11th April 2015

Visiting the Lake District Tarns - Walk No 34

Tarns between Kirkby Moor and Woodland

 

Walk Overview
Details
Time 10:40am to 2:50pm
Duration 4 hr 10 min
Distance 9.7 mile
Ascent 2000 ft
Walking with On my own
Route
Kirkby Moor - Great Burney - Grey Stone Moss - Little Burney - Subberthwaite Common - Tottlebank Height - Blawith Knott - Lang Tarn - Blawith Knott - Giant's Grave - Woodland Tarn - Woodland Church - Road back to Giant's Grave - Pewet Tarn - Knittleton (Blind) Tarn - Burney Tarn - Kirkby Moor
 
Fells visited
Directory places visited
 
 
 
 

Starting Point Information Centre
Roadside spaces, Kirkby Moor

There are spaces here for about 4 cars but in the unlikely event of finding them full, other spaces can be found further along the road.

Weather Readings
                 

       
The Gadget
All readings were taken using a Kestrel 2000 Weather Meter
Temperature
Live temperature recorded at the time I press the hold key
Maximum Wind Speed Maximum wind speed since the weather meter was turned on at each location Average Wind Speed
Average wind speed since the weather meter was turned on at each location
Wind Chill
Combination of wind speed and temperature. The gadget does the calculations not me.
                 
 

Route Map


Photos

After giving the overnight rain more than enough time to clear, I find myself at the southern end of the Lake District for a walk in the lovely quiet Woodland Fell area. The narrow twisting road always make it feel like a long drive to get to this part of the lakes when in actual fact this is no further from home than many of the places I regularly walk. Thankfully there are a few short cuts I can take advantage of. The best one being the route over Corney Fell which cuts out the drive around the base of Black Combe. As I drove over Corney Fell this morning I stopped for a couple of minutes near the highest point on the road to reacquaint myself with the place I could have quite easily have been killed when I had a motorbike accident there 20 odd years ago. I have to admit a slight shiver went down my spine as I remembered going through mid air in what felt like slow motion, letting go of the bike and then it was rocks & sky, rocks & sky, rocks & sky, , , , , .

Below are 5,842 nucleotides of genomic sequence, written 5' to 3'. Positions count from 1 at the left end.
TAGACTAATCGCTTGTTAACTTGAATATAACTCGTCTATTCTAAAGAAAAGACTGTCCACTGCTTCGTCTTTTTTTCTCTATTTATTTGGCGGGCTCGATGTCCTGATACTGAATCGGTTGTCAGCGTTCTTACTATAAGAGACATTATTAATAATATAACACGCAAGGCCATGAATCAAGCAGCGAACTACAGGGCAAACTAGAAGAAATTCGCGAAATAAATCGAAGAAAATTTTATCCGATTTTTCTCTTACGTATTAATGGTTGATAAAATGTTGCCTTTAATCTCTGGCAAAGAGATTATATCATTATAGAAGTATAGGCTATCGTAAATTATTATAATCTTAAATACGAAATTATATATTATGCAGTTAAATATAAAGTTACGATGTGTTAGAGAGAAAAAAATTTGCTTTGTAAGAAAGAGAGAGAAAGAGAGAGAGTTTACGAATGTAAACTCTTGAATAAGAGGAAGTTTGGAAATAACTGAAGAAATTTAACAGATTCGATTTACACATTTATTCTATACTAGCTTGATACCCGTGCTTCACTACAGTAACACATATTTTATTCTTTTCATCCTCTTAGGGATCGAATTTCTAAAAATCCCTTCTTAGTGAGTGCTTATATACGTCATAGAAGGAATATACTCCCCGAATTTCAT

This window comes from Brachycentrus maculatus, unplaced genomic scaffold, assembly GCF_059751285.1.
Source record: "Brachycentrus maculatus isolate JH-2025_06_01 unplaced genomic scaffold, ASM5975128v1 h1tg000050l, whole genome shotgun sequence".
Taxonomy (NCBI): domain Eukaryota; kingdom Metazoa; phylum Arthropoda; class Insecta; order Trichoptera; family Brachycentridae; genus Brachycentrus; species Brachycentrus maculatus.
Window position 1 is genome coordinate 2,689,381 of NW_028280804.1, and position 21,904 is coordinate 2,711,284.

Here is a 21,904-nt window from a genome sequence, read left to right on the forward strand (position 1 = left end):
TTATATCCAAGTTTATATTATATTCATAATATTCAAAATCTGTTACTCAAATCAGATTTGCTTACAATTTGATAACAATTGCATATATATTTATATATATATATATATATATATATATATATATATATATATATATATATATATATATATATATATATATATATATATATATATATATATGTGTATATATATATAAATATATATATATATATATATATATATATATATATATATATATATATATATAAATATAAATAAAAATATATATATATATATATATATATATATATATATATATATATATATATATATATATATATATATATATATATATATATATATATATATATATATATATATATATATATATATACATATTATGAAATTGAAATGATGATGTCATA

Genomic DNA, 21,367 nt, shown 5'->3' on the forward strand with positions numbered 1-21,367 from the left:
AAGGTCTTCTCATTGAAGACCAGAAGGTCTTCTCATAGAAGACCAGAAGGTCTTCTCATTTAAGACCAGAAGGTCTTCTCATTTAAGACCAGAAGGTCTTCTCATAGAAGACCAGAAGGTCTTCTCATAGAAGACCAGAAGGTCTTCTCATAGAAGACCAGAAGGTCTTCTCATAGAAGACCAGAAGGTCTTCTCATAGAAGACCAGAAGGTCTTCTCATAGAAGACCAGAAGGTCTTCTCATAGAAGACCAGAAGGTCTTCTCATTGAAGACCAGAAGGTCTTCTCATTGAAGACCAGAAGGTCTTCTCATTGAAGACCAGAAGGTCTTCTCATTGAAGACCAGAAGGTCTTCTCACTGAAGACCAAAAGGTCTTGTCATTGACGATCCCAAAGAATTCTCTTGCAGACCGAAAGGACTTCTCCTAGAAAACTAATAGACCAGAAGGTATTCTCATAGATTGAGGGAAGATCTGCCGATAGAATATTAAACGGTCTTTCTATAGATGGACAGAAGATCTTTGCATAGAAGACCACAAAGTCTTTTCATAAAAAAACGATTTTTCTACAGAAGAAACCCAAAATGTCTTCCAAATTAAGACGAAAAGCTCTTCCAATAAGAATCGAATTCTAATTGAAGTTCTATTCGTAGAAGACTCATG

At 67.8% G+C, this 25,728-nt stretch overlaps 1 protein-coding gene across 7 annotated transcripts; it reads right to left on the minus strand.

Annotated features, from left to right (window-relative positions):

It doesn't last very long but it's a steep little climb up onto Great Burney from this side. From here I look across to Black Combe and the fells south of Eskdale. Down there you can see Burney Tarn. I'll be there later but not too close.
 

The wind must have been in a bad mood today, if the way it was blowing across the fells was anything to go by. This meant that the moments of sunshine I enjoyed today were somewhat fleeting.
 

Just across from the top of Great Burney you get this fantastic view looking over Blawith Knott and Tottlebank Height to the Coniston fells.
 

 
 

I'm off Great Burney now and walking through Subberthwaite Common as a route to get to Tottlebank Height; the small fell over there, directly above the farm house.
 

Tottlebank Height summit.
 

 
 

The water on this unnamed tarn shows how windy it was even at this low height today.
Talking about tarns that have no name. It seems strange that a tarn of this size failed to get a name yet only a short distance away someone has gone to the effort of giving us Lang Tarn. You'll see the point I'm making shortly.
 

Looking back to Tottlebank Height.
 

Blawith Knott summit.
 

And here's Lang Tarn; smallest named tarn in the Lake District. The walking pole was placed there to add scale.
 

 
 

A few minutes after leaving Lang Tarn and I'm back at the top of Blawith Knott summit.
 

Clearly artificial but still a nice spot.
 

 
 

 
 

 
 

As I was quite close anyway, I thought I'd walk down the road to Woodland Church which would coincide with me needing something to eat.
 

Inside the church.
 

and now outside the church.
 

 
 
 
 

Looking at the route, you may be thinking there's a bit too much road walking on this walk. And although much of the walk follows the road, the grass verge meant that I hardly spent any time at all walking on it.
 

Here I am at the site of the Ancient Settlement where I'd see the remains of lots of hut circles, enclosures and of course Pewet Tarn which is the main reason why I'm here.
 

 
 

 
 

Pewet Tarn
 

 
 
This Ancient Settlement
Is Protected as a
Monument of National
Importance Under the
Ancient Monuments Acts
1913 - 53
Ministry of Public Buildings & Works
 

A view back along the road shows the openness of the area. The black dot further along the road is a lady who was walking her dog. She was the only person I passed on the whole walk.
 

Next to the road is Knittleton (Blind) Tarn.
 

What can I say other than this was as close as I was ever going to get to Burney Tarn.
 

 
 

Burney Tarn; one of the boggiest tarns I've ever came across.
 

I'm almost back at the car now and as I look back I can't help but wonder why I don't walk here a bit more often.
 



David Hall -
Lake District Walks